BMJ 2020; 370 doi: https://doi.org/10.1136/bmj.m2206 (Published 08 July 2020)

Disclaimer: Please note- This blog is NOT medical advice. This blog is purely for information only and do check the the sources where cited. Please consult your own doctor to discuss concerns and options relevant to you.

The views expressed in this blog represent the author’s views held at the time of publication and is likely to change overtime, particularly when new evidence comes to light. The blog is not necessarily endorsed by any organisation the author is associated with and views are not substitute for professional advice.

Can Vitamin D prevent respiratory infections such as COVID-19 ?

No conclusive evidence yet.

Some studies suggest a protective effect but two recent “official” reviews in UK has concluded the following.

(1). “The available evidence does not support vitamin D supplementation to prevent acute respiratory tract infections in the general UK population”.

(2). “There is currently no evidence to support vitamin D supplements reducing the risk or severity of covid-19″.

References

NICE. Covid 19 rapid evidence summary: vitamin D for covid-19 evidence summary. 29 June 2020. http://www.nice.org.uk/advice/es28/chapter/Key-messages.

Martineau AR, Jolliffe DA, Hooper RL, et al. Vitamin D supplementation to prevent acute respiratory tract infections: systematic review and meta-analysis of individual participant data. BMJ 2017;356:i6583. doi:10.1136/bmj.i6583 pmid:28202713

Evidence does not support vitamin D for reducing respiratory infections, reviews conclude. BMJ 2020; 369 doi: https://doi.org/10.1136/bmj.m2629 (Published 30 June 2020). Cite this as: BMJ 2020;369:m2629

Disclaimer: Please note- This blog is NOT medical advice. This blog is purely for information only and do check the the sources where cited. Please consult your own doctor to discuss concerns and options relevant to you.

The views expressed in this blog represent the author’s views held at the time of publication and is likely to change overtime, particularly when new evidence comes to light. The blog is not necessarily endorsed by any organisation the author is associated with and views are not substitute for professional advice.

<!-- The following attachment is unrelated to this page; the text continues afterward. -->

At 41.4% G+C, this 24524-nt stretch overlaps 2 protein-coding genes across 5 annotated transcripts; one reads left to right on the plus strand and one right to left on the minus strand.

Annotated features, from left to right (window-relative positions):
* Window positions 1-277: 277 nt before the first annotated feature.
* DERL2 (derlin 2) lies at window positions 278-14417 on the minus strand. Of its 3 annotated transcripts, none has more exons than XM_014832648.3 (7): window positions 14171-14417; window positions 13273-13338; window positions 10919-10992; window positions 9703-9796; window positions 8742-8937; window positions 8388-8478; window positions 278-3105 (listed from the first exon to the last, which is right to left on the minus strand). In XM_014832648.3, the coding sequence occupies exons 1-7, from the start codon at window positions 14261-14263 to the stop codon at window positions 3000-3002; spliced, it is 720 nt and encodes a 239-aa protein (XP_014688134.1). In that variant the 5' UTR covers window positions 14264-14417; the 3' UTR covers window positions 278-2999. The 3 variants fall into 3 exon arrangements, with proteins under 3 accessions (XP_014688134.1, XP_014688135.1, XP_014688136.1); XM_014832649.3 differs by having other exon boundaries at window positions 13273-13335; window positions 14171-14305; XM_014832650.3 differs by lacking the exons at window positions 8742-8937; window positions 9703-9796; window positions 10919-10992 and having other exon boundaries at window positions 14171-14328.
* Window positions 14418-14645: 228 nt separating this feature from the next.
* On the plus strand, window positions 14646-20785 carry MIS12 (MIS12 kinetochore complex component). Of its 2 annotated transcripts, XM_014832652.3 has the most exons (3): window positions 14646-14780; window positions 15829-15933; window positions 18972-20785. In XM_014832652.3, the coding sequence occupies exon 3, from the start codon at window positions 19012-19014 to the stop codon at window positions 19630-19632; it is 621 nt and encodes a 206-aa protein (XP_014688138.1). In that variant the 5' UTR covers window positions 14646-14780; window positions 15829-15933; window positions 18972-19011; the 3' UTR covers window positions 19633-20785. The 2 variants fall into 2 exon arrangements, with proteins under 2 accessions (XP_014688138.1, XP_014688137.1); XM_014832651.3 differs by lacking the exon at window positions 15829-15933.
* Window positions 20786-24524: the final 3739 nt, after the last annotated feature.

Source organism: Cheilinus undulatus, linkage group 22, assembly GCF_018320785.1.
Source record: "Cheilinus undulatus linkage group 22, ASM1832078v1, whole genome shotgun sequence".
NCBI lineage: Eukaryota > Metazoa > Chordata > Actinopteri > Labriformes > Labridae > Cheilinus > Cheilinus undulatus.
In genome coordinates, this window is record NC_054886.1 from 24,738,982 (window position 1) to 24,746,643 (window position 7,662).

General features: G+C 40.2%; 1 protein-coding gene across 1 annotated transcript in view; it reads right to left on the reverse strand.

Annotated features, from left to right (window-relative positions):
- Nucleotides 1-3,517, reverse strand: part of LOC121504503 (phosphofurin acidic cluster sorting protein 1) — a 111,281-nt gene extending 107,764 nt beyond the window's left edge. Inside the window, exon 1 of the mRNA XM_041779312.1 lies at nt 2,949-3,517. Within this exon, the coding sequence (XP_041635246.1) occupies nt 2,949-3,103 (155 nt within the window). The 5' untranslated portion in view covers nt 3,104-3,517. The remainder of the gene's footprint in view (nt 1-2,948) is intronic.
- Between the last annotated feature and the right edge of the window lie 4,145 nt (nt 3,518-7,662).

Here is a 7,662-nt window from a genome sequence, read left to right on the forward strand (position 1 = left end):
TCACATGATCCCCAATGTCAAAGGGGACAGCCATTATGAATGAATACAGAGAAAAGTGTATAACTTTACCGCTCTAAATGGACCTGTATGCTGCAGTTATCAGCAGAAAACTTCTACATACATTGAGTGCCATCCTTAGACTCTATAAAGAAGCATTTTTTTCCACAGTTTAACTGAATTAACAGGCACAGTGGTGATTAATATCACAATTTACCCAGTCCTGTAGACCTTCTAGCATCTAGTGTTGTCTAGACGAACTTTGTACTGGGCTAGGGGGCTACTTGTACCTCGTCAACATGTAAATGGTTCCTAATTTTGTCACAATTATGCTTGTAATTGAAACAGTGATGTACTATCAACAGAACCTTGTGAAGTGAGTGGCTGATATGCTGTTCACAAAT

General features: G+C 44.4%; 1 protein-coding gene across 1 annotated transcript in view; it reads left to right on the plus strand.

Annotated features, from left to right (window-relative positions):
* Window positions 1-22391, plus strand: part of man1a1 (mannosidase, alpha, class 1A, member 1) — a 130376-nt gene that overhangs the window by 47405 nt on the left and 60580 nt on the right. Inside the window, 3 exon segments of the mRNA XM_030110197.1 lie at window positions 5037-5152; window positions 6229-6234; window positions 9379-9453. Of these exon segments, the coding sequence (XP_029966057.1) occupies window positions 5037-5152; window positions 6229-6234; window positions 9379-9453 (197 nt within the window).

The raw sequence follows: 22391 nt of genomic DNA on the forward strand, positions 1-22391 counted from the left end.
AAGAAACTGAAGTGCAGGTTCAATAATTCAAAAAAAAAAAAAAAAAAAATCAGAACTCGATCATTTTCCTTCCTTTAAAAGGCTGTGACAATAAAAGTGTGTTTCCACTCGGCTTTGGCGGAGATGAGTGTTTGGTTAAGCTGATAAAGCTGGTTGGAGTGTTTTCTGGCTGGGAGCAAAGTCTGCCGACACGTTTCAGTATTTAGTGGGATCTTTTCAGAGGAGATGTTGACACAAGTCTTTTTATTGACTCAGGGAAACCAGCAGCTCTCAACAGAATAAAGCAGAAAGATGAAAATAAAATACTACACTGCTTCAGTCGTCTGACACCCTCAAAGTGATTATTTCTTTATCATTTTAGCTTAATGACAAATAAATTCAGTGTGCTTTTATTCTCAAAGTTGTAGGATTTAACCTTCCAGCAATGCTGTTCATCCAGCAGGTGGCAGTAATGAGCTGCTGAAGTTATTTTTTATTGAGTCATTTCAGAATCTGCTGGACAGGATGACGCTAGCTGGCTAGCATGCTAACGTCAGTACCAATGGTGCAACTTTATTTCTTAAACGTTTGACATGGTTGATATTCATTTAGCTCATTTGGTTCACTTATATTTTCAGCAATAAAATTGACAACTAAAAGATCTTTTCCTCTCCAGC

Health effects of vitamin and mineral supplements

In Western countries, upto two thirds of people take vitamin and mineral supplements regularly.

Many people think it’s common sense to take supplements. Many people don’t realise mega doses of vitamins can cause harm. Paradoxically the people who don’t have a healthy diet are less likely to supplements than those who have a well balanced diet.

A recent article in BMJ reviews the evidence regarding “Health effects of vitamin and mineral supplements” and concludes that “Randomised trial evidence does not support use of vitamin, mineral, and fish oil supplements to reduce the risk of non-communicable diseases”.

This article is certainly a “food for thought”

Reference

Food for Thought 2020. Health effects of vitamin and mineral supplements. BMJ 2020; 369 doi: https://doi.org/10.1136/bmj.m2511 (Published 29 June 2020). Cite this as: BMJ 2020;369:m2511

Skeie G, Braaten T, Hjartåker A, et al. Use of dietary supplements in the European Prospective Investigation into Cancer and Nutrition calibration study. Eur J Clin Nutr2009;63(Suppl 4):S226-38. doi:10.1038/ejcn.2009.83 pmid:19888276

Disclaimer: Please note- This blog is NOT medical advice. This blog is purely for information only and do check the the sources where cited. Please consult your own doctor to discuss concerns and options relevant to you.

The views expressed in this blog represent the author’s views held at the time of publication and is likely to change overtime, particularly when new evidence comes to light. The blog is not necessarily endorsed by any organisation the author is associated with and views are not substitute for professional advice.

Can Vitamin K help fight Coronavirus?

Possible but like every other observational study, take it with pinch of salt.

Further evidence from well conducted trials are needed before it can be recommended as a COVID treatment.

In mean time, it’s better to stick to natural sources of vitamin such as those mentioned in the newspaper article ( spinach, broccoli, green vegetables, blueberries, all types of fruit and vegetables).

Guardian Newspaper: Vitamin K could help fight coronavirus, study suggests

Scientists in Netherlands explore possible link between deficiency and Covid-19 deaths

Daniel Boffey. Fri 5 Jun 2020 14.50 BST

Disclaimer: Please note- This blog is NOT medical advice. This blog is purely for information only and do check the the sources where cited. Please consult your own doctor to discuss concerns and options relevant to you.

The views expressed in this blog represent the author’s views held at the time of publication and is likely to change overtime, particularly when new evidence comes to light. The blog is not necessarily endorsed by any organisation the author is associated with and views are not substitute for professional advice.